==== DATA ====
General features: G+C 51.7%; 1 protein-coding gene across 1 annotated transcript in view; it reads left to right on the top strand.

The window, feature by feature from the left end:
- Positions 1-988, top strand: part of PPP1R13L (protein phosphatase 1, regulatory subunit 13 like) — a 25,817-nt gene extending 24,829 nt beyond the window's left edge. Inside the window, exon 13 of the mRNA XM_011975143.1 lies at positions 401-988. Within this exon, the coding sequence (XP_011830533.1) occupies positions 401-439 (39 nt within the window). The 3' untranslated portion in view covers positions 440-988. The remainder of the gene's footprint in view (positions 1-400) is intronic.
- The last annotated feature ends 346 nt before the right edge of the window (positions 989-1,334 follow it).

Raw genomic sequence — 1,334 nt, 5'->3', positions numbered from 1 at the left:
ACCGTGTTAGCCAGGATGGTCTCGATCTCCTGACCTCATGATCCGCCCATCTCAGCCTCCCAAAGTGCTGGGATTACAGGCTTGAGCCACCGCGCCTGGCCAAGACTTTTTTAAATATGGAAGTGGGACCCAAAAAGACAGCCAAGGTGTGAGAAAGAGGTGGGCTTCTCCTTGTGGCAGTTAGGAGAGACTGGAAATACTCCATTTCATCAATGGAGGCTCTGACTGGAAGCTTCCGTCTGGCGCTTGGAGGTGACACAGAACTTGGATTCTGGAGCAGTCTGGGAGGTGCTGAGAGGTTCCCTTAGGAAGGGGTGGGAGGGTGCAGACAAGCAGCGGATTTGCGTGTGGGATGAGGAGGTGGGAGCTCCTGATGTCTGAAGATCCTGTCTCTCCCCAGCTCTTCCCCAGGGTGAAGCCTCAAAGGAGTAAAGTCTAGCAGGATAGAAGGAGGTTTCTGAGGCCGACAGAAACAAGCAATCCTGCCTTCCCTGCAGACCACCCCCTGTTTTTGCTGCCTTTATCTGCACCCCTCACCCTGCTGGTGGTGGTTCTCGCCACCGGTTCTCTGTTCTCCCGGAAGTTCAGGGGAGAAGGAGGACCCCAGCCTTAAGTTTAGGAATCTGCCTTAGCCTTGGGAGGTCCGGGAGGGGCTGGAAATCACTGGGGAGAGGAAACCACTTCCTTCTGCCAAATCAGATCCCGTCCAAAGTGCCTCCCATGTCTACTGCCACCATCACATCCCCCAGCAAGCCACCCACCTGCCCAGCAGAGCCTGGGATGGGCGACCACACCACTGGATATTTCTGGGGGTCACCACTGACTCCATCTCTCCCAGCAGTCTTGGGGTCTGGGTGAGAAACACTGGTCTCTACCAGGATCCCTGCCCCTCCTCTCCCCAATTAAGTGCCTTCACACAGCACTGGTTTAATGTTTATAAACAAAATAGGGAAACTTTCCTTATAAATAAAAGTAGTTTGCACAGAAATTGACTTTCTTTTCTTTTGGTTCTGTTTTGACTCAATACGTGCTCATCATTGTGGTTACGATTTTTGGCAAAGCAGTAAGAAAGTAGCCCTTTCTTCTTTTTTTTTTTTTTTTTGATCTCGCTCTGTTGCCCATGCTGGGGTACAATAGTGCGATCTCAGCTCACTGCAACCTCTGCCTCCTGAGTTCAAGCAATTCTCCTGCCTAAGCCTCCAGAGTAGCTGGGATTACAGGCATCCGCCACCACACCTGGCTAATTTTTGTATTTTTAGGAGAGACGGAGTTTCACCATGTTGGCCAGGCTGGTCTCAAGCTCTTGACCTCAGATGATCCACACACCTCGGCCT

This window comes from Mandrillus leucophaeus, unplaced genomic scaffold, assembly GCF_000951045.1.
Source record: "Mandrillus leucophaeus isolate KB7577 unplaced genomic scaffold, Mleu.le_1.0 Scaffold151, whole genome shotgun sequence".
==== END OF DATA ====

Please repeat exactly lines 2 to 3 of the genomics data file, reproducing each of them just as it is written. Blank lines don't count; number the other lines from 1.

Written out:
The window, feature by feature from the left end:
- Positions 1-988, top strand: part of PPP1R13L (protein phosphatase 1, regulatory subunit 13 like) — a 25,817-nt gene extending 24,829 nt beyond the window's left edge. Inside the window, exon 13 of the mRNA XM_011975143.1 lies at positions 401-988. Within this exon, the coding sequence (XP_011830533.1) occupies positions 401-439 (39 nt within the window). The 3' untranslated portion in view covers positions 440-988. The remainder of the gene's footprint in view (positions 1-400) is intronic.